that aunt of mine, without one worthy particle in her composition, would, I dare be sworn, as soon set her foot in a pest-house, as in a play-house.
MISS RUSPORTenters to him.
CHARLOTTE. Stop, stay a little, Charles, 210 whither are you going in such haste?
CHARLES. Madam! Miss Rusport! what are your commands?
CHARLOTTE. Why so reserved? We had used to answer to no other names than those of 215 Charles and Charlotte.
CHARLES. What ails you? you've been weeping.
CHARLOTTE. No no; or if I have -- your eyes are full too; but I have a thousand things to say to you: before you go, tell me, I conjure you, 220 where you are to be found; here give me your direction; write it upon the back of this visiting- ticket -- Have you a pencil?
CHARLES. I have: but why should you desire to find us out? 'tis a poor little inconvenient place; 225 my sister has no apartment fit to receive you in.
SERV. Madam, my lady desires your company directly.
CHARLOTTE. I am coming -- well, have you wrote it? Give it me. O Charles! either you do 230 not, or you will not, understand me.
A room in FULMER'S house.
FULMERand MRS. FULMER.
MRS. FULMER. Why, how you sit, musing and moping, sighing and desponding! I'm ashamed of you, Mr. Fulmer: is this the country you described to me, a second Eldorado, rivers of gold and rocks of diamonds? You found me in a pretty snug re 5 tired way of life at Bo[u]logne, out of the noise and bustle of the world, and wholly at my ease; you, indeed, was upon the wing, with a fiery persecution at your back: but, like a true son of Loyola, you had then a thousand ingenious devices to repair 10 your fortune; and this your native country was to be the scene of your performances: fool that I was, to be inveigled into it by you; but thank heaven, our partnership is revocable: I am not your wedded wife, praised be my stars! for what have we got, 15 whom have we gulled but ourselves? which of all your trains has taken fire? even this poor expedient of your bookseller's shop seems abandoned, for if a chance customer drops in, who is there, pray, to help him to what he wants? 20
FULMER. Patty, you know it is not upon slight grounds that I despair; there had used to be a livelihood to be picked up in this country, both for the honest and dishonest; I have tried each walk, and am likely to starve at last: there is not a 25 point to which the wit and faculty of man can turn, that I have not set mine to; but in vain, I am beat through every quarter of the compass.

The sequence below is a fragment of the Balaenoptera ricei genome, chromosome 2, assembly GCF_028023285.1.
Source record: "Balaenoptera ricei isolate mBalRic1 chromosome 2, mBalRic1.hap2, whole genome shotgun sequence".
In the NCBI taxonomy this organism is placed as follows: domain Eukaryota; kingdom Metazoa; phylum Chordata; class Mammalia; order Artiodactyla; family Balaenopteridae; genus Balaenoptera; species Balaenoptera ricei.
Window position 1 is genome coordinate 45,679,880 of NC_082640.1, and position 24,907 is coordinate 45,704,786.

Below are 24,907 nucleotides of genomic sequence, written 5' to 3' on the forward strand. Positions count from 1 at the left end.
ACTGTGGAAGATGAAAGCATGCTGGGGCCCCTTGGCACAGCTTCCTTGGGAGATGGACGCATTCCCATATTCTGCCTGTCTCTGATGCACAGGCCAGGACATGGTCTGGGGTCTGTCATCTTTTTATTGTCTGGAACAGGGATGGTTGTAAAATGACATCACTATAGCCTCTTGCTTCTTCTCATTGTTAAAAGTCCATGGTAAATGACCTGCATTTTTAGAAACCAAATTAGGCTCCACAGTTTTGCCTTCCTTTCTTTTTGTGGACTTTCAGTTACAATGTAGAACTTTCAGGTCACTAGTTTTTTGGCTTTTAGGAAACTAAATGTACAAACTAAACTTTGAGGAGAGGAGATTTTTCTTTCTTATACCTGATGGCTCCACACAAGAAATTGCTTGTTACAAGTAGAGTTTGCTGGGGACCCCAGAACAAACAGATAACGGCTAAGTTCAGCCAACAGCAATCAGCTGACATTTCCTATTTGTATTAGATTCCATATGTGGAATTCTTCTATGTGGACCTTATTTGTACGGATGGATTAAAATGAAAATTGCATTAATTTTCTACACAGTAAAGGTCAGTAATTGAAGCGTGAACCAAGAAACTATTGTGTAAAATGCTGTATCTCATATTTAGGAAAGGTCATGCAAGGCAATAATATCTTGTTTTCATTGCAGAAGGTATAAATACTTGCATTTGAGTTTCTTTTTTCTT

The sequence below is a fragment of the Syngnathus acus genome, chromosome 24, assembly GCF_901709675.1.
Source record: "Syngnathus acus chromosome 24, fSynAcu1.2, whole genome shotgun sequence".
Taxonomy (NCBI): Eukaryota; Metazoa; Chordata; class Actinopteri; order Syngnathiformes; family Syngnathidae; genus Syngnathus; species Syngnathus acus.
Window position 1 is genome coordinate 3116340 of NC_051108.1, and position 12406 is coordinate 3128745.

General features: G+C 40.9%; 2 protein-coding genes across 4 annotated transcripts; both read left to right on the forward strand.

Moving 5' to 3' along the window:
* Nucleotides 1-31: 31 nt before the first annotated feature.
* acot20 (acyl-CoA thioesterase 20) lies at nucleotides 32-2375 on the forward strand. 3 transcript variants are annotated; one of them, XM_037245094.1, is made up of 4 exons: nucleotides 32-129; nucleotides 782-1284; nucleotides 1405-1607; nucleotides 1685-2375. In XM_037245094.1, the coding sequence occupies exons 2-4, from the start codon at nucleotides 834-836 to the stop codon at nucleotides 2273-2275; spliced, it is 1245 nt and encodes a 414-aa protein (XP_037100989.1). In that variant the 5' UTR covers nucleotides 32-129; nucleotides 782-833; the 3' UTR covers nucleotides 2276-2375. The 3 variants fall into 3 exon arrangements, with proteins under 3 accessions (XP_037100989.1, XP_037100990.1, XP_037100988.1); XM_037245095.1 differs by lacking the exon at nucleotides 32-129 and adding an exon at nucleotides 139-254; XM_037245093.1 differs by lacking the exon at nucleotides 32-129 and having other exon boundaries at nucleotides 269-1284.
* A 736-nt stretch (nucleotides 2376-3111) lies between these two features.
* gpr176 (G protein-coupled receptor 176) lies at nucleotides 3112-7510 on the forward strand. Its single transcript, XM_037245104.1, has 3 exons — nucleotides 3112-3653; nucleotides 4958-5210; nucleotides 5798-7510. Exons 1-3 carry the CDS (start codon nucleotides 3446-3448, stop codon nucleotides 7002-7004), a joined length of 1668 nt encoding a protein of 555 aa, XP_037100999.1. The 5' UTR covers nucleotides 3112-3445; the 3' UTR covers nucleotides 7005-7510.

MRS. F. Ah! common efforts all: strike me a master-stroke, Mr. Fulmer, if you wish to make 30 any figure in this country.
FULMER. But where, how, and what? I have blustered for prerogative; I have bellowed for freedom; I have offered to serve my country; I have engaged to betray it; a master-stroke, truly; 35 why, I have talked treason, writ treason, and if a man can't live by that he can live by nothing. Here I set up as a bookseller; why, men left off reading; and if I was to turn butcher, I believe o' my conscience they'd leave off eating. 40
CAPTAIN DUDLEYcrosses the stage.
MRS. F. Why there now's your lodger, old Captain Dudley, as he calls himself; there's no flint without fire; something might be struck out of him, if you'd the wit to find the way.
FULMER. Hang him, an old dry-skinned cur 45 mudgeon; you may as well think to get truth out of a courtier, or candor out of a critic: I can make nothing of him; besides, he's poor, and therefore not for our purpose.
MRS. F. The more fool he! Would any man 50 be poor that had such a prodigy in his possession?
FULMER. His daughter, you mean; she is indeed uncommonly beautiful.
MRS. F. Beautiful! Why she need only be seen to have the first men in the kingdom at her 55 feet. Egad, I wish I had the leasing of her beauty; what would some of our young nabobs give -- ?
FULMER. Hush; here comes the Captain; good girl, leave us to ourselves, and let me try what I can make of him. 60
MRS. F. Captain, truly; i' faith I'd have a regiment, had I such a daughter, before I was three months older. Exit.
CAPTAIN DUDLEYenters to him.
FULMER. Captain Dudley, good morning to you.
DUDLEY. Mr. Fulmer, I have borrowed a book from your shop; 'tis the sixth volume of my de_ ceased friend Tristram:1 he is a flattering writer to____________________